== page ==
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Hard lump in scar, 8 weeks post op???
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Hard lump in scar, 8 weeks post op???

Hi, I need a bit of help to put my mind at rest!

I had my surgery (removed ovaries, appendix, omentum, large cyst and scrapings from diaphragm and bowels) on 14th August. Everything has gone really well, until Friday. 2 weeks ago I went on holiday, had 9 hour flight, but took all the precautions and felt better than usual after a long-haul flight. We had a great holiday and I set off home feeling wonderful and ready to go back to work. Half way through the flight my stomach started swelling and was uncomfortable. By the time we landed it was as big as before surgery (HUGE!), rock solid and painful.I thought it could be fluid retention or maybe I had lifted something too heavy (although I knew I hadn't) and would be gone in a day.

Anyway, my stomach has gone down a bit and it isn't as hard but the centre 4" of my scar (scar is above bellybutton to pelvis) is still quite painful and it's hard to the touch. I'm back to being aware of all movements, 'setting' when I sit down and I'm very aware of my clothes touching the scar. Otherwise I feel fine.

I wasn't too worried but had an appointment anyway with my GP so mentioned it. She examined me and thinks it could be a hernia or cyst, she's trying to get in touch with my gynae/obs or PMP specialist (I don't think it's anything related to my pseudomyxoma, more general wound) to have a look at the CT scan I had done 3 weeks ago and for advice. I don't expect to hear from my GP until tomorrow at the earliest. I'm getting worried now!

Has this happened to anyone else? What does it mean, is it bad?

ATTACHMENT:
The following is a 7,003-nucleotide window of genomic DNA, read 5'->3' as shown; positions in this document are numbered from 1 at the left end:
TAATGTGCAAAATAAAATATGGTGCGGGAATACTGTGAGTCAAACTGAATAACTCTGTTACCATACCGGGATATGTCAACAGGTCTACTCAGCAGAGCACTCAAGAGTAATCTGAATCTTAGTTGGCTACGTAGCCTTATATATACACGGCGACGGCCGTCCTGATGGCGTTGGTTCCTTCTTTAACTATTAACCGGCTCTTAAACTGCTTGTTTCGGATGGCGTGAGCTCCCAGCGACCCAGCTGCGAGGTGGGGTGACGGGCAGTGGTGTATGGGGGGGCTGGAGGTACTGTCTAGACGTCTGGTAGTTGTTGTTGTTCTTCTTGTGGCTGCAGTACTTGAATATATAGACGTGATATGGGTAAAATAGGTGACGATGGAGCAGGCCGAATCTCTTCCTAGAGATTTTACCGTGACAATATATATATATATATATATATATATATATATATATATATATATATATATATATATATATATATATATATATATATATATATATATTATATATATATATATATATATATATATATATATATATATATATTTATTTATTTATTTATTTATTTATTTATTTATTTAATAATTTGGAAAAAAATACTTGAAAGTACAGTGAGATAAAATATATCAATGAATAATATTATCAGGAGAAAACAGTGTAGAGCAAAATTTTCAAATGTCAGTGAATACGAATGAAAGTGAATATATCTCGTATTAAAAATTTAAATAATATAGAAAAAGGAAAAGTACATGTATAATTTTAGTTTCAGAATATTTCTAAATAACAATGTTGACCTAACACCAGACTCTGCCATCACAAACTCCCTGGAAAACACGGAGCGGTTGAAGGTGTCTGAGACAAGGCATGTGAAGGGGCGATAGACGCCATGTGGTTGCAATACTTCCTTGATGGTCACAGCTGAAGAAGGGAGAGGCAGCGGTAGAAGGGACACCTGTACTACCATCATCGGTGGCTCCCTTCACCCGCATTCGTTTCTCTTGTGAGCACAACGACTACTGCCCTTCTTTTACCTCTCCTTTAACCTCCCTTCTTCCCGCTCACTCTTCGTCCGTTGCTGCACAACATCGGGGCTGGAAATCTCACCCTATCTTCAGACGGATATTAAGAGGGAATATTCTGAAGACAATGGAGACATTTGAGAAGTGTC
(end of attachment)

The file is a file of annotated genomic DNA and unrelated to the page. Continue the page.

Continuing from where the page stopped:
Help!

Lisa.

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Sorry to read you're having trouble with your scar.  I know that when I had an infection after my first surgery 16 years ago I had a very high temperature for several days which antibiotics could not bring down.  I don't think you need worry about infection.  Also if there had been anything untoward like a cyst or hernia, then the scan would have picked it up I'm sure although it is good that they are checking it out again.  I know that when I went to Ireland I felt terrible discomfort after the flight - itching and bloating - and that was only a half hour flight!  Also I do know that muscle strain is quite common especially near the scar area where the muscles are weakened and this can lead to inflamation (inflammation) and tenderness.  The physio told me only pelvic floor muscles for six weeks after the op very gradually working up to a more rigorous regime. She said if I didn't do this the complication was muscle strain which was a devil to get rid of.

Tomorrow will come soon enough and I hope they find out what the cause is preferably something that is easily corrected.

I'm glad you had a wonderful time on your holiday!
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Thanks Ursula,

I'm pretty sure it's not infection - I feel fine otherwise and the scar is looking pretty good - I sunbathed in a bikini (with a respectable sized tummy, then!) and have a white stripe down my scar where I stored my book-mark to keep the sun off it!

I'm just hoping it is nothing too bad that will interfere with my big surgery. I've got my first appointment with the PMP specialist on the 23rd so no doubt I'll find out more then but I really wanted to go in there healthy so there's no question about having the surgery done. I'm sure it can't be the PMP either - it is too slow growing and they said they got a lot out last time.